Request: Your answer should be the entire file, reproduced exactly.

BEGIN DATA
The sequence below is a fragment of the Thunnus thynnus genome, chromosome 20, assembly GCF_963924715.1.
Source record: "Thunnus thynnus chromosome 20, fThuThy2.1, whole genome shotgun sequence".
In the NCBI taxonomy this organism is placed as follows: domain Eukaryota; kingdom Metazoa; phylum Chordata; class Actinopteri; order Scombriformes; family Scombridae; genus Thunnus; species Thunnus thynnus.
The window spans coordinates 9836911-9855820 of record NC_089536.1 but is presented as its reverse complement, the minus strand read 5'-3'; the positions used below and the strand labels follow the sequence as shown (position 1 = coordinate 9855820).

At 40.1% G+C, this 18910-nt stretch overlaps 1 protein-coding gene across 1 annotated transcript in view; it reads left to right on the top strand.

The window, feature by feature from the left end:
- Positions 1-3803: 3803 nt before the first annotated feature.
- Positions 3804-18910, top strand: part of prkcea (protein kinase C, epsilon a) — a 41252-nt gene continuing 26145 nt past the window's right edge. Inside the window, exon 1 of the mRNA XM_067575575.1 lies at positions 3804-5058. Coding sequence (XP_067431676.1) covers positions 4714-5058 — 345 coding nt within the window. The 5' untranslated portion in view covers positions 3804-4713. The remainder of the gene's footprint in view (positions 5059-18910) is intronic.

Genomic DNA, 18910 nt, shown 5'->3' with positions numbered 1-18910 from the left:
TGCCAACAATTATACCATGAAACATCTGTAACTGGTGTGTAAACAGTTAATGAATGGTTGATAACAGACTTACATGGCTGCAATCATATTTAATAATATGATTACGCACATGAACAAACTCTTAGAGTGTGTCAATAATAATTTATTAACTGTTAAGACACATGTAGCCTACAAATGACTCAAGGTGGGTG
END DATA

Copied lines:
The sequence below is a fragment of the Thunnus thynnus genome, chromosome 20, assembly GCF_963924715.1.
Source record: "Thunnus thynnus chromosome 20, fThuThy2.1, whole genome shotgun sequence".
In the NCBI taxonomy this organism is placed as follows: domain Eukaryota; kingdom Metazoa; phylum Chordata; class Actinopteri; order Scombriformes; family Scombridae; genus Thunnus; species Thunnus thynnus.
The window spans coordinates 9836911-9855820 of record NC_089536.1 but is presented as its reverse complement, the minus strand read 5'-3'; the positions used below and the strand labels follow the sequence as shown (position 1 = coordinate 9855820).

At 40.1% G+C, this 18910-nt stretch overlaps 1 protein-coding gene across 1 annotated transcript in view; it reads left to right on the top strand.

The window, feature by feature from the left end:
- Positions 1-3803: 3803 nt before the first annotated feature.
- Positions 3804-18910, top strand: part of prkcea (protein kinase C, epsilon a) — a 41252-nt gene continuing 26145 nt past the window's right edge. Inside the window, exon 1 of the mRNA XM_067575575.1 lies at positions 3804-5058. Coding sequence (XP_067431676.1) covers positions 4714-5058 — 345 coding nt within the window. The 5' untranslated portion in view covers positions 3804-4713. The remainder of the gene's footprint in view (positions 5059-18910) is intronic.

Genomic DNA, 18910 nt, shown 5'->3' with positions numbered 1-18910 from the left:
TGCCAACAATTATACCATGAAACATCTGTAACTGGTGTGTAAACAGTTAATGAATGGTTGATAACAGACTTACATGGCTGCAATCATATTTAATAATATGATTACGCACATGAACAAACTCTTAGAGTGTGTCAATAATAATTTATTAACTGTTAAGACACATGTAGCCTACAAATGACTCAAGGTGGGTG